Posts tagged ‘Equinox’
Martin Lippert is a senior consultant and coach at akquinet it-agile GmbH. His main work and research focuses on Agile Software Development, Refactoring, Eclipse-Technology, OSGi, Spring and Aspect-Oriented Programming.
MIchael Cotè an industry analyst with RedMonk interview Neil Barlett on e4, Equinox, OSGi and Android.
After letting it rest way to long, I finally got around to editing and publishing this short video with Neil Bartlett
from EclipseCon 2008. As the title implies, we talk about the next major version of Eclipse, “e4,” get into a discussion about the Equinox, and wrap up talking about Neil and other’s work on getting OSGi running on Android.
In software engineering, the programming paradigms of aspect-oriented programming (AOP), and aspect-oriented software development (AOSD) attempt to aid programmers in the separation of concerns, specifically cross-cutting concerns, as an advance in modularization. AOP does so using primarily language changes, while AOSD uses a combination of language, environment, and method.
Separation of concerns entails breaking down a program into distinct parts that overlap in functionality as little as possible. All programming methodologies—including procedural programming and object-oriented programming—support some separation and encapsulation of concerns (or any area of interest or focus) into single entities. For example, procedures, packages, classes, and methods all help programmers encapsulate concerns into single entities. But some concerns defy these forms of encapsulation. Software engineers call these crosscutting concerns, because they “cut” across multiple modules in a program.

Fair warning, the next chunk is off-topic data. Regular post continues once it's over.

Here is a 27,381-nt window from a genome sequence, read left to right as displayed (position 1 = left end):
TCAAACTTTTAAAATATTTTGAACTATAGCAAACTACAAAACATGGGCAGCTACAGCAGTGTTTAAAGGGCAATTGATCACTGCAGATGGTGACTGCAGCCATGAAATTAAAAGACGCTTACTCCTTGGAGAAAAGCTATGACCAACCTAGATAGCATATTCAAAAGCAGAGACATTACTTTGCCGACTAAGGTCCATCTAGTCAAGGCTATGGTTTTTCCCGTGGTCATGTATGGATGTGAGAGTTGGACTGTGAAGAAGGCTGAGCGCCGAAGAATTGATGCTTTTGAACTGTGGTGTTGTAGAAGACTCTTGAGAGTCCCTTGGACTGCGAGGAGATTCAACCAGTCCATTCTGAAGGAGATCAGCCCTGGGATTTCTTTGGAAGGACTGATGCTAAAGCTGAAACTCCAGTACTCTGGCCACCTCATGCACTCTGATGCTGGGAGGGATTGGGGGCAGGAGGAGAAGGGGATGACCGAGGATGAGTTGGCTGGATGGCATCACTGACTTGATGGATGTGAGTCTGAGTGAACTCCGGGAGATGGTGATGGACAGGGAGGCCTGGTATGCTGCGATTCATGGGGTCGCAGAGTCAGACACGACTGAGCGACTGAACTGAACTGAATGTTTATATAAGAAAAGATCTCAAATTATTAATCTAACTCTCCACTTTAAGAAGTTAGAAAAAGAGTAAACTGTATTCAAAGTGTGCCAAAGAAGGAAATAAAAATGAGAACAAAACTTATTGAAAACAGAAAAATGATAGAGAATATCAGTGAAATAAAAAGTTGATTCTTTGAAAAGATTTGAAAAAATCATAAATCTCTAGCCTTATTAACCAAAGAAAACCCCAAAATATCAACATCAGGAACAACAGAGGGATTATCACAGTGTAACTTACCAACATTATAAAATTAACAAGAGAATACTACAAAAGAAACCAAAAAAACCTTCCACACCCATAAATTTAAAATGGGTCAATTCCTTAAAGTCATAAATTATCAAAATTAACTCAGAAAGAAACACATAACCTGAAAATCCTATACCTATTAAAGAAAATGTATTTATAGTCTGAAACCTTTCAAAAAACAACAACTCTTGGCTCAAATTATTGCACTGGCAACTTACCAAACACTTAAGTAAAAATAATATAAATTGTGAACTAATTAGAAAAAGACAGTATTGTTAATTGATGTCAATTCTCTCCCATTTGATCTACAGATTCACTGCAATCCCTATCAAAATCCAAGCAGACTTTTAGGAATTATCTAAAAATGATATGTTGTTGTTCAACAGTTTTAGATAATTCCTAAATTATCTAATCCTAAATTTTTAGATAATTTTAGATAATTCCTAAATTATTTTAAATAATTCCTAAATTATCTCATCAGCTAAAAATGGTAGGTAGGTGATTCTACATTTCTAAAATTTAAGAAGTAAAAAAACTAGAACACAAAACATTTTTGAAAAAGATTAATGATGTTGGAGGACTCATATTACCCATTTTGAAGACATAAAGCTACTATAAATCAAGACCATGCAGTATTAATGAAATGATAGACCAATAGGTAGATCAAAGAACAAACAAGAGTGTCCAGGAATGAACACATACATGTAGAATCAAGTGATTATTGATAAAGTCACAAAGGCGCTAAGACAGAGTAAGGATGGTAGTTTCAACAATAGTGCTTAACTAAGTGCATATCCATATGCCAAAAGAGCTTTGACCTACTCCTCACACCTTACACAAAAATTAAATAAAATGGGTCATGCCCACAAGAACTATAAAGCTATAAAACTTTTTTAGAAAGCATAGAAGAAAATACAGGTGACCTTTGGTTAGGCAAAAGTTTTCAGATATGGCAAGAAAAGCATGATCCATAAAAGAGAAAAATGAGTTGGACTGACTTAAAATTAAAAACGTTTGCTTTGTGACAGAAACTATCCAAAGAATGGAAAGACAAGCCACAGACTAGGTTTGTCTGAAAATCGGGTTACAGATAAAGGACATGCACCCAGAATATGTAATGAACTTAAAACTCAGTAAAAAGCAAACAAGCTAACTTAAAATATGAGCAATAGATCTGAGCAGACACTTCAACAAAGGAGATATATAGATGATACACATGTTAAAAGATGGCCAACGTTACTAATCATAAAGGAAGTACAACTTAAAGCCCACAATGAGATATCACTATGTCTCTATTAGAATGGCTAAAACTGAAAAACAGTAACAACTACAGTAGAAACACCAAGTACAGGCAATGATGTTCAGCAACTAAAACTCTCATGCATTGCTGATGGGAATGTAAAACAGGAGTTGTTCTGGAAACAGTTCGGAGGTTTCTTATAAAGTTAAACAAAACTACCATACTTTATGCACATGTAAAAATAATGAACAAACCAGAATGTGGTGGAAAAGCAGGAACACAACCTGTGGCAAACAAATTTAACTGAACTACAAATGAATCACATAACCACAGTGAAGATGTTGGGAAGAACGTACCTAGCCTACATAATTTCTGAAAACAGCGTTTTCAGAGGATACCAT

The Spring Dynamic Modules for OSGi(tm) Service Platforms project makes it easy to build Spring applications that run in an OSGi framework. A Spring application written in this way provides better separation of modules, the ability to dynamically add, remove, and update modules in a running system, the ability to deploy multiple versions of a module simultaneously (and have clients automatically bind to the appropriate one), and a dynamic service model.
OSGi is a registered trademark of the OSGi Alliance. Project name is used pending approval from the OSGi Alliance.
How to create a Spring bundle project in maven (and eclipse…)
The Spring-OSGi project supplies a maven archetype that will create a Spring bundle project for you all set up and ready to go.
To create a new project simply type the following:
mvn archetype:create \ -DarchetypeGroupId=org.springframework.osgi \ -DarchetypeArtifactId=spring-osgi-bundle-archetype \ -DarchetypeVersion=1.0 \ -DgroupId=<your-project-groupId> \ -DartifactId=<your-project-artifactId> \ -Dversion=<your-project-version>
The result of this is a maven project that defines a simple bean, configures it using src/main/resources/META-INF/spring/bundle-context.xml and src/main/resources/META-INF/spring/bundle-context-osgi.xml, and provides unit and (out of container) integration tests. The project is packaged as an OSGi bundle.
There project does not contain a META-INF manifest yet – to generate one invoke the following command:
mvn package mvn org.apache.felix:maven-bundle-plugin:manifest
You should now see the MANIFEST under target/classes/META-INF/ folder (the upcoming 1.0.1 version will properly generate this folder under META-INF).
Note: if you haven’t already downloaded and installed the spring-osgi artifacts (by running ‘mvn install’ on the spring-osgi tree) you’ll need to add an additional parameter to the above command: -DremoteRepositories=http://s3.amazonaws.com/maven.springframework.org/milestone. If this parameter does not work for you first time, see the additional instructions here.